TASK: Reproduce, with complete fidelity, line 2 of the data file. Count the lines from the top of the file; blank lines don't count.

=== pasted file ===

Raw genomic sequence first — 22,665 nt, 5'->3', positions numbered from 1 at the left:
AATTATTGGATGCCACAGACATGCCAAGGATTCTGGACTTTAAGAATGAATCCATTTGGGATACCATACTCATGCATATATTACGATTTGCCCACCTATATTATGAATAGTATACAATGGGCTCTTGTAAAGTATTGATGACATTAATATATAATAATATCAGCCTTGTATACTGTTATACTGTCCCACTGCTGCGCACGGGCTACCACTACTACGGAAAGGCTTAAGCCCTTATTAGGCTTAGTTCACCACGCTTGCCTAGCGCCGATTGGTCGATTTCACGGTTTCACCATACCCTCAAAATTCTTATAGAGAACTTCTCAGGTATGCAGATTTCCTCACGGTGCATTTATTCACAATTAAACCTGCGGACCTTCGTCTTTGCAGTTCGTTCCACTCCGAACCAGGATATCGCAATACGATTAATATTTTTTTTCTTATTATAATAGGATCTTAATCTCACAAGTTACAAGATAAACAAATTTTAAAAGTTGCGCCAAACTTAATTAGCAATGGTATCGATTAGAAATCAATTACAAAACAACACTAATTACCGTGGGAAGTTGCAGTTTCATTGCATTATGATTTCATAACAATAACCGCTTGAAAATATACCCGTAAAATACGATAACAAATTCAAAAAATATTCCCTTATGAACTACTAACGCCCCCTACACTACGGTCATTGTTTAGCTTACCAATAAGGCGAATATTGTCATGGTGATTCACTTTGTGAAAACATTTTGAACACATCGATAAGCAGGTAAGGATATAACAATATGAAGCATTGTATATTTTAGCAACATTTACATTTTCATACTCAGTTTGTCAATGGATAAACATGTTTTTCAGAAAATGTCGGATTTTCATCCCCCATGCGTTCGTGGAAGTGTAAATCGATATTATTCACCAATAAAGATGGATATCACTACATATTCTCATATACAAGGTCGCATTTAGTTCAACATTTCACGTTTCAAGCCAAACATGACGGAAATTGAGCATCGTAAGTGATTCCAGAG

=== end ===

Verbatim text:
AATTATTGGATGCCACAGACATGCCAAGGATTCTGGACTTTAAGAATGAATCCATTTGGGATACCATACTCATGCATATATTACGATTTGCCCACCTATATTATGAATAGTATACAATGGGCTCTTGTAAAGTATTGATGACATTAATATATAATAATATCAGCCTTGTATACTGTTATACTGTCCCACTGCTGCGCACGGGCTACCACTACTACGGAAAGGCTTAAGCCCTTATTAGGCTTAGTTCACCACGCTTGCCTAGCGCCGATTGGTCGATTTCACGGTTTCACCATACCCTCAAAATTCTTATAGAGAACTTCTCAGGTATGCAGATTTCCTCACGGTGCATTTATTCACAATTAAACCTGCGGACCTTCGTCTTTGCAGTTCGTTCCACTCCGAACCAGGATATCGCAATACGATTAATATTTTTTTTCTTATTATAATAGGATCTTAATCTCACAAGTTACAAGATAAACAAATTTTAAAAGTTGCGCCAAACTTAATTAGCAATGGTATCGATTAGAAATCAATTACAAAACAACACTAATTACCGTGGGAAGTTGCAGTTTCATTGCATTATGATTTCATAACAATAACCGCTTGAAAATATACCCGTAAAATACGATAACAAATTCAAAAAATATTCCCTTATGAACTACTAACGCCCCCTACACTACGGTCATTGTTTAGCTTACCAATAAGGCGAATATTGTCATGGTGATTCACTTTGTGAAAACATTTTGAACACATCGATAAGCAGGTAAGGATATAACAATATGAAGCATTGTATATTTTAGCAACATTTACATTTTCATACTCAGTTTGTCAATGGATAAACATGTTTTTCAGAAAATGTCGGATTTTCATCCCCCATGCGTTCGTGGAAGTGTAAATCGATATTATTCACCAATAAAGATGGATATCACTACATATTCTCATATACAAGGTCGCATTTAGTTCAACATTTCACGTTTCAAGCCAAACATGACGGAAATTGAGCATCGTAAGTGATTCCAGAG